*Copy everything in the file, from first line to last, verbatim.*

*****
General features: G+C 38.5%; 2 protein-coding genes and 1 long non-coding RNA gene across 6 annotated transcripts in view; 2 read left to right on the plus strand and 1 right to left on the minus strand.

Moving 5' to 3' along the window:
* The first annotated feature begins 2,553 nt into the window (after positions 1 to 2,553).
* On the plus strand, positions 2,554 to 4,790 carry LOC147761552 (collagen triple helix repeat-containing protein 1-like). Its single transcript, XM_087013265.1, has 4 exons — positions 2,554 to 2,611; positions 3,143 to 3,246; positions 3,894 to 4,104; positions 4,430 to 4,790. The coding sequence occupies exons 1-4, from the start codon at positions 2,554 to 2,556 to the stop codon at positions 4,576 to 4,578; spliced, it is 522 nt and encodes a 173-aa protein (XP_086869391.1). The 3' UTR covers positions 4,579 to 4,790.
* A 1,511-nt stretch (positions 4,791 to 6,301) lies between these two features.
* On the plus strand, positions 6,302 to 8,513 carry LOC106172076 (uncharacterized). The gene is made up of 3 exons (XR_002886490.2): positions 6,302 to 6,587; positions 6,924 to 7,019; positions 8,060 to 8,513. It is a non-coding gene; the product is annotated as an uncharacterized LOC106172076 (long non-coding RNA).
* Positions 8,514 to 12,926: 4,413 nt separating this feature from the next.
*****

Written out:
General features: G+C 38.5%; 2 protein-coding genes and 1 long non-coding RNA gene across 6 annotated transcripts in view; 2 read left to right on the plus strand and 1 right to left on the minus strand.

Moving 5' to 3' along the window:
* The first annotated feature begins 2,553 nt into the window (after positions 1 to 2,553).
* On the plus strand, positions 2,554 to 4,790 carry LOC147761552 (collagen triple helix repeat-containing protein 1-like). Its single transcript, XM_087013265.1, has 4 exons — positions 2,554 to 2,611; positions 3,143 to 3,246; positions 3,894 to 4,104; positions 4,430 to 4,790. The coding sequence occupies exons 1-4, from the start codon at positions 2,554 to 2,556 to the stop codon at positions 4,576 to 4,578; spliced, it is 522 nt and encodes a 173-aa protein (XP_086869391.1). The 3' UTR covers positions 4,579 to 4,790.
* A 1,511-nt stretch (positions 4,791 to 6,301) lies between these two features.
* On the plus strand, positions 6,302 to 8,513 carry LOC106172076 (uncharacterized). The gene is made up of 3 exons (XR_002886490.2): positions 6,302 to 6,587; positions 6,924 to 7,019; positions 8,060 to 8,513. It is a non-coding gene; the product is annotated as an uncharacterized LOC106172076 (long non-coding RNA).
* Positions 8,514 to 12,926: 4,413 nt separating this feature from the next.